“where the standard is not used and there is a dispute the subscriber will be required to establish that the method used to verify the identity of a Person constituted “taking reasonable steps” in the particular circumstances.”

How can I complete my VOI ? – Paper and Digital services

Despite the strict requirements on all parties including buyers, sellers and legal representatives to ensure compliance with VOI, identity verification in NSW can be satisfied in several ways such as:

  • In the office with your conveyancer/lawyer (usually at the time of, or just after the completion of exchange); OR
  • VOI agent services such as Australia Post Land Title verification, ZipID, ID Secure and MaxID. These services aim to provide quick and accessible services, paper-based or digital forms. Additionally, most practitioners now have accounts with these VOI agent providers which allows them the equal convenience to access secure and confidential portals which produces and stores a client’s verification of identity, usually sent to the representative as a report.
  • However, depending on the priority required/ordered, both your conveyancer/lawyer representative or VOI agent will likely charge a fee for the service of verifying your identity and authority (express or non-express) according to the standards prescribed by the RPA and the Conveyancing Rules.

To the latter point, only equal to the embrace of technology in the  conveyancing and property spheres has been the rising tide of tech enabled identity agents and providers, free from the constraint of legal ethical obligations, to make identity verification a viable ‘market’ and the ‘clients’ of law firms and conveyancing practices their ‘consumers’. In concert with settlements ever-increasingly being settled more efficiently electronically, VOI services today are arguably most popularly offered and delivered digitally, via tech enabled and online identity verification agents offering the convenience of well branded and trendy VOI apps. Most digital VOI agents’ services via apps are tailored for both apple and android powered tablets and smartphones, which comprise amongst other features, GPS mapping and sophisticated ‘real-time’ video and photographic technologies allowing identity verification to occur “some other way that constitutes reasonable steps” and in the broadest sense of the meaning, “face-to face”. As such, these digital VOI agent providers offer their services ‘anytime’, from either the convenience of work or from the comforts of home.

Who is required to complete VOI ? Natural/legal persons and Australian/foreign and overseas status

VOI in NSW is required to be taken for all applicable conveyancing and property transactions regardless of whether the entity is:

  • A natural or legal person; or

On the basis of citizenship status is:

  • Australian citizen or resident;
  • Foreign citizen or resident;
  • Overseas at the time of the relevant conveyancing/property transaction.

The Registrar General’s Guidelines for Verification of Identity on the NSW Land Registry Services (“LRS”) website sets out the minimum documents requires for persons who are Australian citizens or residents, including a identifier declaration, as well as the requirements for foreign persons and/or residents. The documents which most readily satisfy the identity verification standards in NSW include, but are not limited to:

  • A current valid Australian drivers’ licence;
  • Australian passport; and
  • Birth certificate.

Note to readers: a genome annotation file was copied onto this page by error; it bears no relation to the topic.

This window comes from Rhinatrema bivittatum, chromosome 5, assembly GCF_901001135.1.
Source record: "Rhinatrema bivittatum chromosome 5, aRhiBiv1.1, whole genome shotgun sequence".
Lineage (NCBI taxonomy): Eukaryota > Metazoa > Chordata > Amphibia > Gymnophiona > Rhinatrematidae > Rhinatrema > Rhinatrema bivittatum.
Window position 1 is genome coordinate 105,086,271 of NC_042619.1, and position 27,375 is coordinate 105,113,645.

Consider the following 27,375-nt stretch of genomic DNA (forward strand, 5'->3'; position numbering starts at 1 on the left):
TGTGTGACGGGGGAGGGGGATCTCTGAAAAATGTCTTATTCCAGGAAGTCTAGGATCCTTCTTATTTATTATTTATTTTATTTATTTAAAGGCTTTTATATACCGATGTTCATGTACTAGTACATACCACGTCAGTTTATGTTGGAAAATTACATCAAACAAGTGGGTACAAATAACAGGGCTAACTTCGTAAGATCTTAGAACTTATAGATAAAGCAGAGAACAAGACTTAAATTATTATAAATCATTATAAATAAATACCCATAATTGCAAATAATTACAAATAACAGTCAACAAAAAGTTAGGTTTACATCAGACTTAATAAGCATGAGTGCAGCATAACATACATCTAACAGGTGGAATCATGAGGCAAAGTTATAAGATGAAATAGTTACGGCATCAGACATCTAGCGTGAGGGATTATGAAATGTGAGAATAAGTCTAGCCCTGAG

During the conduct of the examination of the original documents to be verified, the (lawyer/conveyancing) representative or VOI agent must be satisfied, so far as reasonably possible, that the original documents tendered, photographs taken (if any) and/or searches conducted for verification are true and confirm the identity of the person to the transaction. A representative lawyer or conveyancer should also verify the identity of such entities like appointed individual acting for a company or as power of attorney. For a Company, VOI can be satisfied by:

  • Conducting and producing an ASIC search confirming such records of the existence and identity of the registered company name; and
  • The identity of the individual duly appointed Officers (Directors and Secretaries) whom are authorised to sign or witness documents on behalf of the Corporate body in such capacity, including the affixation of the Company seal.

Reasonable steps for taking VOI in NSW for a power of attorney can also be satisfied by:

  • Confirming the currency and validity of a certified original copy of the power of attorney appointing the person as power of attorney for another party to the property/conveyancing transaction; and
  • Verifying the identity of the person appointed to act as power of attorney.

In relation to overseas clients and/or their agents’, one method legal/conveyancing representatives may use to satisfy the requirements for VOI in NSW involves:

  • Instructing clients and or their agents’ acting to have their ID documents certified at their nearest Australian embassy or Australian Consulate office which will sign, date and endorse copies of the original identity documents; and
  • The certifying Australian embassy or Australian Consulate officer completing with the client and/or their agent acting the approved Australian Embassy/High Commission/ Consulate identity/ witnessing certification (certification) and client authorisation. Other methods may include, with the legal representative taking further ‘reasonable steps’, having overseas client verify their identity at an international law firm.

How long does my VOI last for once completed?

However, once a person’s VOI is confirmed, it need not be updated for a period of 2 years and should be held securely (either paper or electronically) by the representative (lawyer or conveyancer) for a period of 7 years.